Most Latinas were raised to quiver at just the mention of the word brujería. Many of us were taught that it was evil, a wild, crazy and ungodly practice that ensured our entry into the fiery gates of hell. But as the modern Latina embraces intersectional feminism, and its ideas of self-love and decolonization, many have found a heroine in the bruja foremother whose traditions were demonized because they could not be controlled.
Finding power and strength in natural healing, spiritual wellness and ancestral knowledge, a growing number of Latinas are reclaiming brujería and creating spaces online for education, health-giving and straight magia. Culture makers like Princess Nokia and Nitty Scott incorporate it into their music, platforms like La Brujas Club and Bruja Tip support those on their spiritual journeys and shops like Curandera Press and Brooklyn Brujeria sell goodies for the proud bruja.
Whether you’re just curious or are actively seeking mystical empowerment, here are some brujas who can teach you more about magia.
1. Tatianna Tarot
Tatianna Morales, more popularly known as Tatianna Tarot, is an intuitive tarot specialist, medium and ritual practitioner who uses her Instagram feed to share readings, inspiring messages and fun witchy memes. The New Orleans-based puertorriqueña’s approach to divination is highly accessible, and she has curated a profile that is as impassioned and encouraging as it is vibrant and beautiful.
2. La Loba Loca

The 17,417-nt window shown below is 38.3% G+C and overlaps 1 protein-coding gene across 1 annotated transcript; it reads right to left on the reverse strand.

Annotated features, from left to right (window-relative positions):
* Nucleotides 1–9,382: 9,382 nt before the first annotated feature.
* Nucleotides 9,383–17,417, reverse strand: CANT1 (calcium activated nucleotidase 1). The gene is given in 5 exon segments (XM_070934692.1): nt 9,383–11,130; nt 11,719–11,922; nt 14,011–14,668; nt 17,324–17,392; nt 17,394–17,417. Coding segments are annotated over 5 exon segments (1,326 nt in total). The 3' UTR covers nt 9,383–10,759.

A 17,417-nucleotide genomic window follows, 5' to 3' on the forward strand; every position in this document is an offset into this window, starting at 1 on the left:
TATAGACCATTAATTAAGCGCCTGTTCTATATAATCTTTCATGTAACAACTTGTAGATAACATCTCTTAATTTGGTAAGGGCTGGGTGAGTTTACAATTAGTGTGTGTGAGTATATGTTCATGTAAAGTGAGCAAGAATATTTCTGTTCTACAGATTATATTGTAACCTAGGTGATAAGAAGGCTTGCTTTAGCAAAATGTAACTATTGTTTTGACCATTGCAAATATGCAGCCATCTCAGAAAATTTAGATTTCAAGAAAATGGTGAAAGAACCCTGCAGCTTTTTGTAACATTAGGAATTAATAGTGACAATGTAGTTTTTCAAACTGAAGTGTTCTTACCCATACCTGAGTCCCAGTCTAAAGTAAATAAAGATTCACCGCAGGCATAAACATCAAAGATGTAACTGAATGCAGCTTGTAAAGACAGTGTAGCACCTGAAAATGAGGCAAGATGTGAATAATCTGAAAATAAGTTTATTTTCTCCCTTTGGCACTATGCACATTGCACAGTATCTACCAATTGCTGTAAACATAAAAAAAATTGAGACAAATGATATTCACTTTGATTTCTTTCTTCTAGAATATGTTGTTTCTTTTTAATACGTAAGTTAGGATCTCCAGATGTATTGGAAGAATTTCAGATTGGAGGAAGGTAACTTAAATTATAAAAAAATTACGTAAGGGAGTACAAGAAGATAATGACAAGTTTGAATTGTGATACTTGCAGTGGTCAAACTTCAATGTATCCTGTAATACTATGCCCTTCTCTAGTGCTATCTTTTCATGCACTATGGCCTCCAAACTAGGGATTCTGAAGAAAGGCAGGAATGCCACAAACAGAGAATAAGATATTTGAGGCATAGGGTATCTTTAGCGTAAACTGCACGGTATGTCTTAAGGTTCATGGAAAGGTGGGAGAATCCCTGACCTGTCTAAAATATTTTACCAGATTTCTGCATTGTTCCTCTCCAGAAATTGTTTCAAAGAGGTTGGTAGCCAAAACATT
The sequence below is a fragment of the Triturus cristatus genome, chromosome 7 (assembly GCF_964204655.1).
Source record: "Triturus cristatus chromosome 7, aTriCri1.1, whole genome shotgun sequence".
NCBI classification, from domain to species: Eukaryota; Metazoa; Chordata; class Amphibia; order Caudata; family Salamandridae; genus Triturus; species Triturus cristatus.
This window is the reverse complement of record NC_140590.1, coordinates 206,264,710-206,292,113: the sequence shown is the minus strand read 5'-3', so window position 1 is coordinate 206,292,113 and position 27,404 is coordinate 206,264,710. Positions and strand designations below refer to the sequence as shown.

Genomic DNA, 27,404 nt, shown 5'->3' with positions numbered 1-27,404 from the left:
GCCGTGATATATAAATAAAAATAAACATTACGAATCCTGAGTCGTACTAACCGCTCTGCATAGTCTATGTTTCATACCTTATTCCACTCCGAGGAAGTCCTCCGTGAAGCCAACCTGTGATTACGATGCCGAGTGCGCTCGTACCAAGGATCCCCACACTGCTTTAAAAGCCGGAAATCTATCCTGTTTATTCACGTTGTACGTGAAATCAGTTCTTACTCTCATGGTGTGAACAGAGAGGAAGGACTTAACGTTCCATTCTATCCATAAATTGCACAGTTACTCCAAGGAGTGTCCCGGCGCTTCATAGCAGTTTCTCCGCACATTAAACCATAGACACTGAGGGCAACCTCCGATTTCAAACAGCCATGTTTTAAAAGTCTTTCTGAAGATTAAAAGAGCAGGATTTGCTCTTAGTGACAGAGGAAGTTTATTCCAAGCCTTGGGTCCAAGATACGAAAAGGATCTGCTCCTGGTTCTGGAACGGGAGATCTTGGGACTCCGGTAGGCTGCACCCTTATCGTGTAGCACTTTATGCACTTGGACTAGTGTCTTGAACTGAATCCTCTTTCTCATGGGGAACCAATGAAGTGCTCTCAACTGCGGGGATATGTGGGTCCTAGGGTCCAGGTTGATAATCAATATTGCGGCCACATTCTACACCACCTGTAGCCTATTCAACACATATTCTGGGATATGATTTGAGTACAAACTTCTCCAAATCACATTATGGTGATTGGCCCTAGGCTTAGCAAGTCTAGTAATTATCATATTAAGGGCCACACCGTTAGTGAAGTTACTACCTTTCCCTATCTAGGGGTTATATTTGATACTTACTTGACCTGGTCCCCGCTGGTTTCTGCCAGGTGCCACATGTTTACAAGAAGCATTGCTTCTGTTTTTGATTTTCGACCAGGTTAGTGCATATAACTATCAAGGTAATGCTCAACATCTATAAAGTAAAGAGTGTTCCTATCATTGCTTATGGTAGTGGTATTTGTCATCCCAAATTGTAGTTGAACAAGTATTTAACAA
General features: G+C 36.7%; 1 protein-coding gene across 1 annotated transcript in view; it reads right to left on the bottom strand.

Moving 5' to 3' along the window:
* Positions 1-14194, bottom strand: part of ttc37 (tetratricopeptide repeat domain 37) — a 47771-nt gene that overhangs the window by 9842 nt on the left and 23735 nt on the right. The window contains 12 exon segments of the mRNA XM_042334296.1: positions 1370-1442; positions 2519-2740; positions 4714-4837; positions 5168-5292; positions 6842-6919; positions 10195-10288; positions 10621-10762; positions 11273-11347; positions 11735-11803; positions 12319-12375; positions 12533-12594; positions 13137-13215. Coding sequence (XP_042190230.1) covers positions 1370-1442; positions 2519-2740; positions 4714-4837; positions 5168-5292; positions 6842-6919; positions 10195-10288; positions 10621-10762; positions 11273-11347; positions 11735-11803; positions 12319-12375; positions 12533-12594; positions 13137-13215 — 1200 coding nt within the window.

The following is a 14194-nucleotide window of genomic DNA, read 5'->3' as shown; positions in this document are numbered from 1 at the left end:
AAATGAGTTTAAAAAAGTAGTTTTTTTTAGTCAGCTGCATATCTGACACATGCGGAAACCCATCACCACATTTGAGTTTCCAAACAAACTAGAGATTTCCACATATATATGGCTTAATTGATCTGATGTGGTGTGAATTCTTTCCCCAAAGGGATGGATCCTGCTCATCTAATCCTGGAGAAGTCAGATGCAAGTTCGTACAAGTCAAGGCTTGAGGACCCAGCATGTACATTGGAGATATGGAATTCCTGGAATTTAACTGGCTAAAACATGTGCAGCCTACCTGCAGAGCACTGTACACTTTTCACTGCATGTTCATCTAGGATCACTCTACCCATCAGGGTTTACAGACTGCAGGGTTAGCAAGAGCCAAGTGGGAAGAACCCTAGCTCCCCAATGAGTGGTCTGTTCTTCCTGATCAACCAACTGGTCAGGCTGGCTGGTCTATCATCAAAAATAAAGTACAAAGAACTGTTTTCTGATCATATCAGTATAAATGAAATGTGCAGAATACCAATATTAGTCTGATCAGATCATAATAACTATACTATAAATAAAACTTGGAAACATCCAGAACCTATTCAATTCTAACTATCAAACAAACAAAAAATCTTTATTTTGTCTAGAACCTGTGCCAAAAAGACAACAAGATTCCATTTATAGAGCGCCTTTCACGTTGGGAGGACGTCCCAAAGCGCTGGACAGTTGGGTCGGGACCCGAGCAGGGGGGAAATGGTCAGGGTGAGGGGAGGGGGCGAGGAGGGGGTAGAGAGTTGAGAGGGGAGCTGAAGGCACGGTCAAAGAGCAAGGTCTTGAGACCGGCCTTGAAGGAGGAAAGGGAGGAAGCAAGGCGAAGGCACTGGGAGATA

Feliz dia de las brujas! To all the femme + womxn that stay loving the earth, soil, water, air, non-human-beings, their communities and themselves fiercely. I am a flower bush in between elder and bladderpod flowers 🌺 thankful for all the resilient and rebellious spirits of muxer and femme brujas ancestors burned on the stake, killed by the heteropatriarchy, silenced by the church… we can never burn because we are 🔥! I got a 15% off my online store lalobaloca.bigcartel.com code:bruja + today is the last day to register for RADICALLY AND CONSCIOUSLY MENSTRUATING ONLINE COURSE (link in bio) + if you want extra perks and support this flower elf become my $$ supporter at Patreon.com/lalobaloca 👽 If you party today, don't forget to soltar un aullido or pour some water to the earth for all the so-called brujas, the hxstorians, the gardeners, the seed keepers, the midwives, the gaslighted bitches, the survivors that speak up and are not believed, the survivors that do magic w/o disclosing their experiences, the medicine makers, the mothers being nurse and doctor, the soil workers, the curanderas, the disposed, the care takers… all our ancestors whose magic organized religion, cisheteropatriarchy, white supremacy and capitalism tried to destroy and didn't. I sent this photo to my mom, tias, primas y abuelas today because it has been all their femme magic and labor that got me here. It has always been femme labor and brujeria feminista that makes this world go around. ALWAYS. #medicinafeminista #brujeríafeminista